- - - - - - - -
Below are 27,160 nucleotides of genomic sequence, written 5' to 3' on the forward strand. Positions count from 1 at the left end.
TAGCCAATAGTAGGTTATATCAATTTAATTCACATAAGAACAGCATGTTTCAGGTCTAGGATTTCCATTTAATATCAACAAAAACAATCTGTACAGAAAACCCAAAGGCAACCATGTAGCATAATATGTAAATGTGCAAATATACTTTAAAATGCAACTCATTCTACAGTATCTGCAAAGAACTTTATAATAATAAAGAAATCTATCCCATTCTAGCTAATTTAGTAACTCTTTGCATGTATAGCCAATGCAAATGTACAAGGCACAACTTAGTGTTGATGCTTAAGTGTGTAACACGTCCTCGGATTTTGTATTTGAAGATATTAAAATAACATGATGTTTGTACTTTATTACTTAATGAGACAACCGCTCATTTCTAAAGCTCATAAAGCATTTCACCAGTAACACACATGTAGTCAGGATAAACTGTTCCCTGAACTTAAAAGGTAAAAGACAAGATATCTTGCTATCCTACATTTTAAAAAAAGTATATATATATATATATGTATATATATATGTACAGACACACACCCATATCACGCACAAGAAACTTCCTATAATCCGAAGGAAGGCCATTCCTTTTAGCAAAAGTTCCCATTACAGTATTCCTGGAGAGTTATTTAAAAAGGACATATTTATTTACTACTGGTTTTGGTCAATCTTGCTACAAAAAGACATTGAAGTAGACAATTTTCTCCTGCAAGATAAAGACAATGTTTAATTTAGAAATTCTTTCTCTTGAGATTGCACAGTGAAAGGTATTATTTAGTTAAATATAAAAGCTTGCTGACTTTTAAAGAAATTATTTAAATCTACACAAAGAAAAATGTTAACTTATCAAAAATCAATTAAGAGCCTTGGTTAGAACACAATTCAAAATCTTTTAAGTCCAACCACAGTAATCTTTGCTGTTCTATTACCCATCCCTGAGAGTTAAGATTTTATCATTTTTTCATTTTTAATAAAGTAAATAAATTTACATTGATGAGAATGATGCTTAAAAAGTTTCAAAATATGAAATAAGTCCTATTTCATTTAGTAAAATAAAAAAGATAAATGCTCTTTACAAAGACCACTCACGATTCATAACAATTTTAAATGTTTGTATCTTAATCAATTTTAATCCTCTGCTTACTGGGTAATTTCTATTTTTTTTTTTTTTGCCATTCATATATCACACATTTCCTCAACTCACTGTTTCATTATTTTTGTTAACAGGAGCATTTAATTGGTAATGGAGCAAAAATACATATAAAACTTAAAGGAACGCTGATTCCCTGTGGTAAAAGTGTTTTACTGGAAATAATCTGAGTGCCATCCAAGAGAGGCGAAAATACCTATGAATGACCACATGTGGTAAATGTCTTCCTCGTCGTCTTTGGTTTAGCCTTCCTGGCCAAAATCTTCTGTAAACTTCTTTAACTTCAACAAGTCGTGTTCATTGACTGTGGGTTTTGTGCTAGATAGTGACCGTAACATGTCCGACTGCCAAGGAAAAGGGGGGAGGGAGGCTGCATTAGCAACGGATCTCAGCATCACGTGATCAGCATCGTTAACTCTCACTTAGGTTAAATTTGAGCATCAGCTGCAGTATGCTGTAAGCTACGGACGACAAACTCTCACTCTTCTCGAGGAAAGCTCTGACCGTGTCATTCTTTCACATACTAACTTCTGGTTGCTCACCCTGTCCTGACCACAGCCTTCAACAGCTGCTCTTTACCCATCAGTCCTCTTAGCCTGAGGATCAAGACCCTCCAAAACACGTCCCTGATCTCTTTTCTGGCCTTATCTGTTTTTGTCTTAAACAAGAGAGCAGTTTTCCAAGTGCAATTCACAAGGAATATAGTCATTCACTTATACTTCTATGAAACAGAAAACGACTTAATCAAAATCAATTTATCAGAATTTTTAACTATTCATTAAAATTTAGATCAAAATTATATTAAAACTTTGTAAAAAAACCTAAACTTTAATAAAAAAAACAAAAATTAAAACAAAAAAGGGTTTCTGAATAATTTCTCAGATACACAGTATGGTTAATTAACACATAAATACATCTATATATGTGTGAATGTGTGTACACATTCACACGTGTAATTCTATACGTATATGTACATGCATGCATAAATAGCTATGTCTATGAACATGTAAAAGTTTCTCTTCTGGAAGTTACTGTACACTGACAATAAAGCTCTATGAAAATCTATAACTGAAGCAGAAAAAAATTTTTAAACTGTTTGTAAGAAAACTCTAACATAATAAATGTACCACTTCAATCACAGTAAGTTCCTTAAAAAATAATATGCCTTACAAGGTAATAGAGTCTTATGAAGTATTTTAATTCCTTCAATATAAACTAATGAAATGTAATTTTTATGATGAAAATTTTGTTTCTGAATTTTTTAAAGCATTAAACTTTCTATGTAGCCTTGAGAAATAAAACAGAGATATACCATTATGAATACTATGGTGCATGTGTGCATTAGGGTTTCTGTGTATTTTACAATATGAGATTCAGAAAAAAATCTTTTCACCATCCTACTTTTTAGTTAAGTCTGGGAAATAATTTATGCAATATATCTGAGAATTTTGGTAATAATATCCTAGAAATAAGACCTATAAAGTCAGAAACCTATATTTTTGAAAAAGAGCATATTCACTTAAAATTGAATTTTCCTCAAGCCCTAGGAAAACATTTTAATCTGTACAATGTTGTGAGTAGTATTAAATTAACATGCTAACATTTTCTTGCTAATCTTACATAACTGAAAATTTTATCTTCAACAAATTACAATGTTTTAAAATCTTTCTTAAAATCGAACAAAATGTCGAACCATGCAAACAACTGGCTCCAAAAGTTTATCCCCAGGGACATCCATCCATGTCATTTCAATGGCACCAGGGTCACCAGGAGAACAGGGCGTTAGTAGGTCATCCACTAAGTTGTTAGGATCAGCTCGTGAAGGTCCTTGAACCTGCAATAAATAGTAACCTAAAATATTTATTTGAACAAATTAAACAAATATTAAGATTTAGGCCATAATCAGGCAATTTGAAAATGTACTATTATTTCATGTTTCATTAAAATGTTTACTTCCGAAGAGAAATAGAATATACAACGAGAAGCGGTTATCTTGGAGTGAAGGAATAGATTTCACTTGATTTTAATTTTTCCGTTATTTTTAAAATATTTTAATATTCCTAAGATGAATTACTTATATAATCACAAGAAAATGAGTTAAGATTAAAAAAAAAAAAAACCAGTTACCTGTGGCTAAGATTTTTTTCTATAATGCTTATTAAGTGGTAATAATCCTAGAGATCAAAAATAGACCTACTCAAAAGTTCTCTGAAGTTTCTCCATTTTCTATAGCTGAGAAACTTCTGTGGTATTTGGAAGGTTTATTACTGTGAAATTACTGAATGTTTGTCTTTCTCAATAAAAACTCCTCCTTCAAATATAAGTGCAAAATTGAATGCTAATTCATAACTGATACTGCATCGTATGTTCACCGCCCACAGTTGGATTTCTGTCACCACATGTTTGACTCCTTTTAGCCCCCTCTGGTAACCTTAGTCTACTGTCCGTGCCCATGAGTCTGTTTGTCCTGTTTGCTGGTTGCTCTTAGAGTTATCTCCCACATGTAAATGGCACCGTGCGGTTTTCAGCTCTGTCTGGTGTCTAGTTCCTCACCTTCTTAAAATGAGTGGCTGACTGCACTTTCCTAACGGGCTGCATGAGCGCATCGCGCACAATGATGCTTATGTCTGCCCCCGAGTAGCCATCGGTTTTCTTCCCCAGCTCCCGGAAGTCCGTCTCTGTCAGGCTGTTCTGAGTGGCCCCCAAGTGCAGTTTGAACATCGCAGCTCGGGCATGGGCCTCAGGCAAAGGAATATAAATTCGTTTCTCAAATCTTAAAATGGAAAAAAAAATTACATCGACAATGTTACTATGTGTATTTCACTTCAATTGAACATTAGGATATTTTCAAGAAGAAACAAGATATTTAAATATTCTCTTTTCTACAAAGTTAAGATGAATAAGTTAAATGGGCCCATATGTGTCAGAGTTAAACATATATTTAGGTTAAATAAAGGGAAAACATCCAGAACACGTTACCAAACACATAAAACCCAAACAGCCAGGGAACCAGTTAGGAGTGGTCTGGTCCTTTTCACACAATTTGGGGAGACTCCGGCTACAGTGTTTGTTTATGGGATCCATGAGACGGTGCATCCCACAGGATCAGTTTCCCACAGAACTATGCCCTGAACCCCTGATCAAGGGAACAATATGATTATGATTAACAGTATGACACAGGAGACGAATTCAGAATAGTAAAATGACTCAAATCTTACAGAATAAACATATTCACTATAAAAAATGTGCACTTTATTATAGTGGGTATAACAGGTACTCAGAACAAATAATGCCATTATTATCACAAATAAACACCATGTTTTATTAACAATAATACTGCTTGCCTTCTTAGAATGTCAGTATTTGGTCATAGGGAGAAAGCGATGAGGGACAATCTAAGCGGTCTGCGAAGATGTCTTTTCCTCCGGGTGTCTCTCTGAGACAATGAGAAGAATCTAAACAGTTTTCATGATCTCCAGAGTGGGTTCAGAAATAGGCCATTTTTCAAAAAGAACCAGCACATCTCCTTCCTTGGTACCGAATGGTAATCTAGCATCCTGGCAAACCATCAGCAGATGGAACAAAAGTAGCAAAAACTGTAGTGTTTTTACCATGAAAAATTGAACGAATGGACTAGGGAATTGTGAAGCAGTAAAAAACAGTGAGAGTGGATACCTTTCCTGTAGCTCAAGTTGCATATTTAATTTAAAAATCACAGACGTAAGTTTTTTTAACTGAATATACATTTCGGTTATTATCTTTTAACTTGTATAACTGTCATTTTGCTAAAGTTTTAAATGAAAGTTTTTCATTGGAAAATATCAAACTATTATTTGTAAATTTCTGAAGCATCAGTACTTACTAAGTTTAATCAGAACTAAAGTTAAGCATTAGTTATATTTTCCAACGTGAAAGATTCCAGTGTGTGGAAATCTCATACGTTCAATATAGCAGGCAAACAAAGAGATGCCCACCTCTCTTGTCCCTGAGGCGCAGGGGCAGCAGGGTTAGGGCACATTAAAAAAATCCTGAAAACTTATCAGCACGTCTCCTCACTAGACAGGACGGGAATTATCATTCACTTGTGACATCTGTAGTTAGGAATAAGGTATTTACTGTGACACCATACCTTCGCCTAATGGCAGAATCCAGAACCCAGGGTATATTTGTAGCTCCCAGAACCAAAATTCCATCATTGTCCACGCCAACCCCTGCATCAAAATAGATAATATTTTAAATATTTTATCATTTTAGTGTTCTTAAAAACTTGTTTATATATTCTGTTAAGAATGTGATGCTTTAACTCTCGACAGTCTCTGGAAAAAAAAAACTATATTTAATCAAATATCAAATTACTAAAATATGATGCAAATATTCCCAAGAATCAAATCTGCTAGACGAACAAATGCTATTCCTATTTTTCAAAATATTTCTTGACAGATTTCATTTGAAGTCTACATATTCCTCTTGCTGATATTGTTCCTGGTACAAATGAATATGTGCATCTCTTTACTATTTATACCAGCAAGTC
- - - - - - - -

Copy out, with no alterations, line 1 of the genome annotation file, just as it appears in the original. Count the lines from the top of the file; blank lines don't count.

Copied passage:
Below are 27,160 nucleotides of genomic sequence, written 5' to 3' on the forward strand. Positions count from 1 at the left end.